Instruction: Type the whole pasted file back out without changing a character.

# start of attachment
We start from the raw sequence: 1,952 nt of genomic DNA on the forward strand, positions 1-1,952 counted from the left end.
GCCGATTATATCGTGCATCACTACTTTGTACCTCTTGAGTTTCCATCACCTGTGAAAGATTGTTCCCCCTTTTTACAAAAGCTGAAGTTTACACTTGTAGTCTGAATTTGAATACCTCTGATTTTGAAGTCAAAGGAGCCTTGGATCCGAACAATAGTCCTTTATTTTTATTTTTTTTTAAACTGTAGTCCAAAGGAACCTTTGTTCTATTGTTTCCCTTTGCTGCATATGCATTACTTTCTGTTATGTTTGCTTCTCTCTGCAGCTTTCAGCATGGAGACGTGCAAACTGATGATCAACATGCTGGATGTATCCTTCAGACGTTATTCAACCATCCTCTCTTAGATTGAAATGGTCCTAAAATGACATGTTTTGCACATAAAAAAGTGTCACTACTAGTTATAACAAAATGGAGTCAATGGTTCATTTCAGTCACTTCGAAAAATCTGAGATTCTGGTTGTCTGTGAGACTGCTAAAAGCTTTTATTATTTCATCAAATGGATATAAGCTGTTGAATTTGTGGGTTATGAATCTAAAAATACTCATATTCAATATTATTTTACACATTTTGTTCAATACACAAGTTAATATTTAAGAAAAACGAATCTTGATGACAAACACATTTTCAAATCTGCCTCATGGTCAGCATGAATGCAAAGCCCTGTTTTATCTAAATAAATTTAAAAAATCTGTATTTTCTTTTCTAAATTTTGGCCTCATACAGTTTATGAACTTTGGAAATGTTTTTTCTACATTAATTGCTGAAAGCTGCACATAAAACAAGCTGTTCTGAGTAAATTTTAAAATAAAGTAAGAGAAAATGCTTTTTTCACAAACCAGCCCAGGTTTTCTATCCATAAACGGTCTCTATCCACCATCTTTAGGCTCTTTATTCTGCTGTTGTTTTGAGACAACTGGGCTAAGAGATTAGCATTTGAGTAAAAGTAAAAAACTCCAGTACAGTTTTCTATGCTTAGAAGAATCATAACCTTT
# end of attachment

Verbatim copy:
We start from the raw sequence: 1,952 nt of genomic DNA on the forward strand, positions 1-1,952 counted from the left end.
GCCGATTATATCGTGCATCACTACTTTGTACCTCTTGAGTTTCCATCACCTGTGAAAGATTGTTCCCCCTTTTTACAAAAGCTGAAGTTTACACTTGTAGTCTGAATTTGAATACCTCTGATTTTGAAGTCAAAGGAGCCTTGGATCCGAACAATAGTCCTTTATTTTTATTTTTTTTTAAACTGTAGTCCAAAGGAACCTTTGTTCTATTGTTTCCCTTTGCTGCATATGCATTACTTTCTGTTATGTTTGCTTCTCTCTGCAGCTTTCAGCATGGAGACGTGCAAACTGATGATCAACATGCTGGATGTATCCTTCAGACGTTATTCAACCATCCTCTCTTAGATTGAAATGGTCCTAAAATGACATGTTTTGCACATAAAAAAGTGTCACTACTAGTTATAACAAAATGGAGTCAATGGTTCATTTCAGTCACTTCGAAAAATCTGAGATTCTGGTTGTCTGTGAGACTGCTAAAAGCTTTTATTATTTCATCAAATGGATATAAGCTGTTGAATTTGTGGGTTATGAATCTAAAAATACTCATATTCAATATTATTTTACACATTTTGTTCAATACACAAGTTAATATTTAAGAAAAACGAATCTTGATGACAAACACATTTTCAAATCTGCCTCATGGTCAGCATGAATGCAAAGCCCTGTTTTATCTAAATAAATTTAAAAAATCTGTATTTTCTTTTCTAAATTTTGGCCTCATACAGTTTATGAACTTTGGAAATGTTTTTTCTACATTAATTGCTGAAAGCTGCACATAAAACAAGCTGTTCTGAGTAAATTTTAAAATAAAGTAAGAGAAAATGCTTTTTTCACAAACCAGCCCAGGTTTTCTATCCATAAACGGTCTCTATCCACCATCTTTAGGCTCTTTATTCTGCTGTTGTTTTGAGACAACTGGGCTAAGAGATTAGCATTTGAGTAAAAGTAAAAAACTCCAGTACAGTTTTCTATGCTTAGAAGAATCATAACCTTT